One of the mysteries of the English language finally explained.
Catch a severe cold or chill.
- ‘You could have caught your death out there in the rain!’
- ‘You don't look like you're wearing anything under that nightdress and you'll catch your death of cold if you wear just that’
- ‘You'll catch your death out here,’ he growled, undoing his cloak and wrapping it around her.’
- ‘Liza fears she will catch her death if she gets entirely wet.’
- ‘Um… Could we stay the night, it is dreadfully cold out here, and we might catch our death if we don't get in out of the rain.’
- ‘If that was me, my mother would run on to the pitch and tell me to get off the wet grass before I catch my death of cold.’
- ‘You will catch your death out here, without a coat!’
- ‘There are extensive views from here across Ilkley Moor and Wharfedale, but don't forget to wrap up warm or you may just catch your death of cold!’
- ‘It's your last chance to bring in all tender plants growing in pots before they catch their death of cold in early frosts.’
- ‘You need to get out of those wet clothes before you catch your death.’
- ‘Your sister would easily catch her death - she's very susceptible to illness right now and she's of a fragile constitution as it is anyway.’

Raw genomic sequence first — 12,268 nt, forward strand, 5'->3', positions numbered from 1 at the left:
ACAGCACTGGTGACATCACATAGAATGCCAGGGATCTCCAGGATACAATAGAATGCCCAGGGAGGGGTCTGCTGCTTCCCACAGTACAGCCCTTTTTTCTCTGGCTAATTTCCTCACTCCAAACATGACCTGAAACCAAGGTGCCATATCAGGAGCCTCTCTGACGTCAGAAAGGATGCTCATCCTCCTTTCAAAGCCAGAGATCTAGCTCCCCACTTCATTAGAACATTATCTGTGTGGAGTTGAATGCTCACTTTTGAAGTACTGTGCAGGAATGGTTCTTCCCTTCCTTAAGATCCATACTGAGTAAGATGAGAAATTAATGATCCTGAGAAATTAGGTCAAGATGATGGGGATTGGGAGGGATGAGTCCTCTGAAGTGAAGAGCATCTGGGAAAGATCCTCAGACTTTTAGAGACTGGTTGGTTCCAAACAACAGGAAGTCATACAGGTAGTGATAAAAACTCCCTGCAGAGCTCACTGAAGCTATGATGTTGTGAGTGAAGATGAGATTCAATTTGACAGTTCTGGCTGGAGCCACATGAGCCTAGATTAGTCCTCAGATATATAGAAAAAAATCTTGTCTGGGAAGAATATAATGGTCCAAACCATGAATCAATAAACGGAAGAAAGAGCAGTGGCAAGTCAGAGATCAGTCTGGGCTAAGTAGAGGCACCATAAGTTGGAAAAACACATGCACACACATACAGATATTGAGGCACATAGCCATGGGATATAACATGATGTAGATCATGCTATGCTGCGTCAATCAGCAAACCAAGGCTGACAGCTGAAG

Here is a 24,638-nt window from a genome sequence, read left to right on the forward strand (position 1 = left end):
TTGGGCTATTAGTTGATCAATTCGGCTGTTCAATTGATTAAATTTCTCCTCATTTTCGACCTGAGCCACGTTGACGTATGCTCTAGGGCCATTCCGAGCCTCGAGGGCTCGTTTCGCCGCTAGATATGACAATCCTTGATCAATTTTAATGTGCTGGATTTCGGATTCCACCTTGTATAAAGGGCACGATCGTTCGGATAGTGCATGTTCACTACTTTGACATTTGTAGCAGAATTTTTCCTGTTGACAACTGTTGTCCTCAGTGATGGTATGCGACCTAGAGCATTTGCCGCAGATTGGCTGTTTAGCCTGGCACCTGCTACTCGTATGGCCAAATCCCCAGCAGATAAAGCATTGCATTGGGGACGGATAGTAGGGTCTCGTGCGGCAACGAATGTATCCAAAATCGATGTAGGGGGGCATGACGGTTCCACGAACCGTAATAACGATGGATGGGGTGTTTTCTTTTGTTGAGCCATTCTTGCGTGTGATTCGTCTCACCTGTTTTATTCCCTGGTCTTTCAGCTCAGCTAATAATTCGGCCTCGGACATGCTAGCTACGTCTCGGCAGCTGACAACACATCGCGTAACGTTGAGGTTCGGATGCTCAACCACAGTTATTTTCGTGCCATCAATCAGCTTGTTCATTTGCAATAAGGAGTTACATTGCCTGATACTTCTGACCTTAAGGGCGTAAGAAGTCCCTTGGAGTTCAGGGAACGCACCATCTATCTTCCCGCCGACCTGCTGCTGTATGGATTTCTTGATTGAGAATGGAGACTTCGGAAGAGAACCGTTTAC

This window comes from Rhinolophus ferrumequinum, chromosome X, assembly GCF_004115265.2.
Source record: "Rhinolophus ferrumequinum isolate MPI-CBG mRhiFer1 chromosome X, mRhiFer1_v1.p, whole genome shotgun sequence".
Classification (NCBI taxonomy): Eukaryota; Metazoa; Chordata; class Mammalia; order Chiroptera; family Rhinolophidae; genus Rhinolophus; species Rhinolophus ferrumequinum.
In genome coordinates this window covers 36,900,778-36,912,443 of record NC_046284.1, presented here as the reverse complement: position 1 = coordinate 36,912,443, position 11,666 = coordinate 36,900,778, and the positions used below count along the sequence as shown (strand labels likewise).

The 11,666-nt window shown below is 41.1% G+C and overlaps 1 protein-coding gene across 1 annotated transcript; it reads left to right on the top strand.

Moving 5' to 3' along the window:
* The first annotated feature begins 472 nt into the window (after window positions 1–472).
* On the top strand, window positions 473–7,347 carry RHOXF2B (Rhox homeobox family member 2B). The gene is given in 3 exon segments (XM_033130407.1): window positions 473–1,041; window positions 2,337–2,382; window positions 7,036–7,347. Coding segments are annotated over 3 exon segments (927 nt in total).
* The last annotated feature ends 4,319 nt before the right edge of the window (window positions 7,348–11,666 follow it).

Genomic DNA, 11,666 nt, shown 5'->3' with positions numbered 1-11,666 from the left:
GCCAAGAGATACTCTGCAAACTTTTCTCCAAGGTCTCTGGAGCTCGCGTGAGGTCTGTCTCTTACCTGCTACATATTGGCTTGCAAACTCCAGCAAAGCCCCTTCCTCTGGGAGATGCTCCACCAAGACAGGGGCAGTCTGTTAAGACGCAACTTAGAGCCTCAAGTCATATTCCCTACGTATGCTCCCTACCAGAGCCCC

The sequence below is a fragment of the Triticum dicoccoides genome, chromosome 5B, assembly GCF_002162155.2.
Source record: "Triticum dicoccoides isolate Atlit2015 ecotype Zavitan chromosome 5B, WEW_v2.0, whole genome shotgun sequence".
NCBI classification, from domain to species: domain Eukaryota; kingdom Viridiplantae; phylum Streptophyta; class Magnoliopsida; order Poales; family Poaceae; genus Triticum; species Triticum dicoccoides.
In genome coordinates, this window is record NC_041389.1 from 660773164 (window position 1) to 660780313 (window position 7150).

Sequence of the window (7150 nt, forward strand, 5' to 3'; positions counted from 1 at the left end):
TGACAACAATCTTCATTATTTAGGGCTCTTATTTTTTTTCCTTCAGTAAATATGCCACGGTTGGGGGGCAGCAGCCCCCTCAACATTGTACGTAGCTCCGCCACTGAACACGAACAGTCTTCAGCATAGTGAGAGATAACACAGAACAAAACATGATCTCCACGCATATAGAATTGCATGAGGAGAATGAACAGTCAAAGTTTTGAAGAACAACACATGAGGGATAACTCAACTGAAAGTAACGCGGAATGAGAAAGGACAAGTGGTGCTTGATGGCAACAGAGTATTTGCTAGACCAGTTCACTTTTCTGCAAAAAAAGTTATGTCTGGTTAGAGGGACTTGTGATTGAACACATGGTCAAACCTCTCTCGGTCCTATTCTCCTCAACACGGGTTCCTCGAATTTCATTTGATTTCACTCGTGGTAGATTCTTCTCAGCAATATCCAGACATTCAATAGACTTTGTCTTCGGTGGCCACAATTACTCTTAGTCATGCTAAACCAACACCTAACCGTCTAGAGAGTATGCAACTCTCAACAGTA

- ‘Surely a porch to stop diners catching their death of cold every time someone comes in for a beer wouldn't be too much to ask?’
- ‘Go and put some dry clothes on quick, before you catch your death of cold.’
- ‘When you get to the party, you change out of those wet clothes or you'll catch your death out here.’
- ‘Some drunk helpfully kicked him and said, ‘You can't stay there, you'll catch your death.’’
- ‘When Archer opens the window for fresh air to clear his mind, May tells him to shut it: ‘You'll catch your death!’’
- ‘‘Ah, come in out of the rain,’ replies Mrs O'Connor, possibly innocent, possibly knowing, ‘or you'll catch your death.’’
- ‘He will catch his death of cold one day, taking so little care of himself in these weathers.’
- ‘You'll catch your death of cold here, if you keep sitting in that puddle.’
- ‘Now let's get you warm before you catch your death.’
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